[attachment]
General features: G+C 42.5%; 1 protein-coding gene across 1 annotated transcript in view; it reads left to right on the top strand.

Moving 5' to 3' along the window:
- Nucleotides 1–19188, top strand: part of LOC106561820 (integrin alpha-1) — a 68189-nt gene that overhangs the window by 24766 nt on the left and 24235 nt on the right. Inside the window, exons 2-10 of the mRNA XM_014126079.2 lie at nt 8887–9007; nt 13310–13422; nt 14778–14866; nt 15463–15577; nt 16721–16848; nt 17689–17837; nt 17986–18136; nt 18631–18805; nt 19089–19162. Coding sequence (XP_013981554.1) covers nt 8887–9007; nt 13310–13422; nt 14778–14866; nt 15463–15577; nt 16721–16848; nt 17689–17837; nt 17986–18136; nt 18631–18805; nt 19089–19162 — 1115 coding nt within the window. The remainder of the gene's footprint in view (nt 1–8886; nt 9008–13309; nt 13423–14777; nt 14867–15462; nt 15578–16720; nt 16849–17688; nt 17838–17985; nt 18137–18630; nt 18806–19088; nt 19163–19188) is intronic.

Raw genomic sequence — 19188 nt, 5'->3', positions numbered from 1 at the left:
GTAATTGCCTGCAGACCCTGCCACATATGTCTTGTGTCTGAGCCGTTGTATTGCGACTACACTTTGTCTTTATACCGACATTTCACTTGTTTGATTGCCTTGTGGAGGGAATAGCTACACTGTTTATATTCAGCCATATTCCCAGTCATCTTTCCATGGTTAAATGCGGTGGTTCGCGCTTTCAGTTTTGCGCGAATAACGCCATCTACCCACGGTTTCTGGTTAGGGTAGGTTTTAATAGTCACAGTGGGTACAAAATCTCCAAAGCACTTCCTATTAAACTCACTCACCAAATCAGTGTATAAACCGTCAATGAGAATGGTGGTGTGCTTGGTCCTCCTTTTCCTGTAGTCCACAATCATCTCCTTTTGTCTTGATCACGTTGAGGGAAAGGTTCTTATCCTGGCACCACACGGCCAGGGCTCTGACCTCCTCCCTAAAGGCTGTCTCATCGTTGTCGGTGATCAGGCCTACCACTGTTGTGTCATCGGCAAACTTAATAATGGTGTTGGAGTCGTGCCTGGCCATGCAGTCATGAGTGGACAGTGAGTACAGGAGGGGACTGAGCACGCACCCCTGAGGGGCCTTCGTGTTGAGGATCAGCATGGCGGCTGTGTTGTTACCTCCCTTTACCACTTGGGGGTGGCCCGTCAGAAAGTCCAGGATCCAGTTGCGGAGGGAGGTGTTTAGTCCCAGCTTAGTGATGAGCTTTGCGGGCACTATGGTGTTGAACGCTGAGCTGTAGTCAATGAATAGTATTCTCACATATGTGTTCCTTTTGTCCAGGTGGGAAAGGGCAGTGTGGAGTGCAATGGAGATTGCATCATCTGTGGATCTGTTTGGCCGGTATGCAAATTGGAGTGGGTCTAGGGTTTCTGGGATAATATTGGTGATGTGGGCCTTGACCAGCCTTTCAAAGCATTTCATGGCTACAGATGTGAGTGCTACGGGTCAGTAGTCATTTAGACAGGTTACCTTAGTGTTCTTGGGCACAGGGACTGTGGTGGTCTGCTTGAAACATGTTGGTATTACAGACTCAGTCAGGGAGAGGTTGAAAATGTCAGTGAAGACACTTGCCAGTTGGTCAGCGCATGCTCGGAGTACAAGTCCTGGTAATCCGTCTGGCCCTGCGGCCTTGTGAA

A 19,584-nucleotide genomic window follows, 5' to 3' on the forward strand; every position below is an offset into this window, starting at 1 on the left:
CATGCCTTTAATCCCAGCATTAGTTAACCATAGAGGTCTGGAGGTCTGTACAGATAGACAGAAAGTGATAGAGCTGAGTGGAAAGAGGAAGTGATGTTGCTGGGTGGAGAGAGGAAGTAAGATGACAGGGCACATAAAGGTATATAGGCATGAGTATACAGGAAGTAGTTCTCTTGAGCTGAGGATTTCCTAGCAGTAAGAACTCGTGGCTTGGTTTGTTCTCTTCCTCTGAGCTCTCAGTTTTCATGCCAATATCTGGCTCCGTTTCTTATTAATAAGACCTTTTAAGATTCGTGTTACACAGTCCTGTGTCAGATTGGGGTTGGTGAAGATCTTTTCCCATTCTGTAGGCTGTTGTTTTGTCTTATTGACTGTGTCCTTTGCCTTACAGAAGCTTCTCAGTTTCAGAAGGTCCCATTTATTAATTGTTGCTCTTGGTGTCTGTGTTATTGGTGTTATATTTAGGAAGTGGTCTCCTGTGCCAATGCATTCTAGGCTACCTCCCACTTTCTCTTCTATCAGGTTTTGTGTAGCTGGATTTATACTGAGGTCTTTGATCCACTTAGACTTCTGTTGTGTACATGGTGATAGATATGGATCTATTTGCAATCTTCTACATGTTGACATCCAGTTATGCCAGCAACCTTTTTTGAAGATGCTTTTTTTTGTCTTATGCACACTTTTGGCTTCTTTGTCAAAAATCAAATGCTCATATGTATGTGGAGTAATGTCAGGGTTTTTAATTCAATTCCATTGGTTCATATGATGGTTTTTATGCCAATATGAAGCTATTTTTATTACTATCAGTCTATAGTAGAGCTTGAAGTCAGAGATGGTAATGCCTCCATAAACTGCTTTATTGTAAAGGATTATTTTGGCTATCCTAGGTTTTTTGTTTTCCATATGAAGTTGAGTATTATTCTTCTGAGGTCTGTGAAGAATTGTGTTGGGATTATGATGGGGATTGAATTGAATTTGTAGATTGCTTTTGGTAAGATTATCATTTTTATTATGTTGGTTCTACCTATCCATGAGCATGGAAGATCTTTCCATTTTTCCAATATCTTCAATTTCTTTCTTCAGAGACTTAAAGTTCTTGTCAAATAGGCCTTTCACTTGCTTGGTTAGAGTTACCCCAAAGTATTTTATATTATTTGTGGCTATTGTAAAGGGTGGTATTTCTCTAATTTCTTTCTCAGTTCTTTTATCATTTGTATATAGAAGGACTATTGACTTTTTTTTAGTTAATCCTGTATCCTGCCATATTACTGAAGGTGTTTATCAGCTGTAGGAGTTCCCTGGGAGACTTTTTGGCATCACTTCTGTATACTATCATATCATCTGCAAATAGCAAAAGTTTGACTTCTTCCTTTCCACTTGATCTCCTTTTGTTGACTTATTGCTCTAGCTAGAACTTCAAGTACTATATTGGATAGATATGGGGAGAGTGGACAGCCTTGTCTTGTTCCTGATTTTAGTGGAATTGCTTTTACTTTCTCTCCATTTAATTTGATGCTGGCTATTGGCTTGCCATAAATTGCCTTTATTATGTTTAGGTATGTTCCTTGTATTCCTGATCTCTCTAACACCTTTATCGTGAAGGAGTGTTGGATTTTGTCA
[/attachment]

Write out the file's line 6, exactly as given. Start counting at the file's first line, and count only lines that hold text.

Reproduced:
A 19,584-nucleotide genomic window follows, 5' to 3' on the forward strand; every position below is an offset into this window, starting at 1 on the left: